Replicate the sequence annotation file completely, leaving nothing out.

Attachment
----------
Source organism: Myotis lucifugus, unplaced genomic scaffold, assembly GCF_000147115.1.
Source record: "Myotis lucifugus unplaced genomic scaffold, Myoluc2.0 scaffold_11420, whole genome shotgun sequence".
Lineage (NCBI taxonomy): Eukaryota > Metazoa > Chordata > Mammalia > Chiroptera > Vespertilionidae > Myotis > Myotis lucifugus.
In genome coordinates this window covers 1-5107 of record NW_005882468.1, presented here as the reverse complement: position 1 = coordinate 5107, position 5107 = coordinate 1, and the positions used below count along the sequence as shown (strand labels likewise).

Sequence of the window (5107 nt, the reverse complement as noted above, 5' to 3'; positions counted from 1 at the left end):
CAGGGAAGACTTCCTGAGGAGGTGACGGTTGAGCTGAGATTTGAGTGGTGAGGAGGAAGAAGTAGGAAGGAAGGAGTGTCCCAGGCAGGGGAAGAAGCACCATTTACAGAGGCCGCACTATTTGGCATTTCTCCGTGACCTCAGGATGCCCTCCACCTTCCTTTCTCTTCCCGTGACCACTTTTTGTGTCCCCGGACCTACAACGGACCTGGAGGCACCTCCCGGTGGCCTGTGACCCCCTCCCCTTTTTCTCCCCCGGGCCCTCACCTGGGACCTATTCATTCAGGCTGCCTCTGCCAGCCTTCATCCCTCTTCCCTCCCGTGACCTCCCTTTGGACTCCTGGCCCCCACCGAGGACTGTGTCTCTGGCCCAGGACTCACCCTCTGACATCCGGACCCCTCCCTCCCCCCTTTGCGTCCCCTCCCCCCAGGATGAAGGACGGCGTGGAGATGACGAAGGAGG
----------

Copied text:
Source organism: Myotis lucifugus, unplaced genomic scaffold, assembly GCF_000147115.1.
Source record: "Myotis lucifugus unplaced genomic scaffold, Myoluc2.0 scaffold_11420, whole genome shotgun sequence".
Lineage (NCBI taxonomy): Eukaryota > Metazoa > Chordata > Mammalia > Chiroptera > Vespertilionidae > Myotis > Myotis lucifugus.
In genome coordinates this window covers 1-5107 of record NW_005882468.1, presented here as the reverse complement: position 1 = coordinate 5107, position 5107 = coordinate 1, and the positions used below count along the sequence as shown (strand labels likewise).

Sequence of the window (5107 nt, the reverse complement as noted above, 5' to 3'; positions counted from 1 at the left end):
CAGGGAAGACTTCCTGAGGAGGTGACGGTTGAGCTGAGATTTGAGTGGTGAGGAGGAAGAAGTAGGAAGGAAGGAGTGTCCCAGGCAGGGGAAGAAGCACCATTTACAGAGGCCGCACTATTTGGCATTTCTCCGTGACCTCAGGATGCCCTCCACCTTCCTTTCTCTTCCCGTGACCACTTTTTGTGTCCCCGGACCTACAACGGACCTGGAGGCACCTCCCGGTGGCCTGTGACCCCCTCCCCTTTTTCTCCCCCGGGCCCTCACCTGGGACCTATTCATTCAGGCTGCCTCTGCCAGCCTTCATCCCTCTTCCCTCCCGTGACCTCCCTTTGGACTCCTGGCCCCCACCGAGGACTGTGTCTCTGGCCCAGGACTCACCCTCTGACATCCGGACCCCTCCCTCCCCCCTTTGCGTCCCCTCCCCCCAGGATGAAGGACGGCGTGGAGATGACGAAGGAGG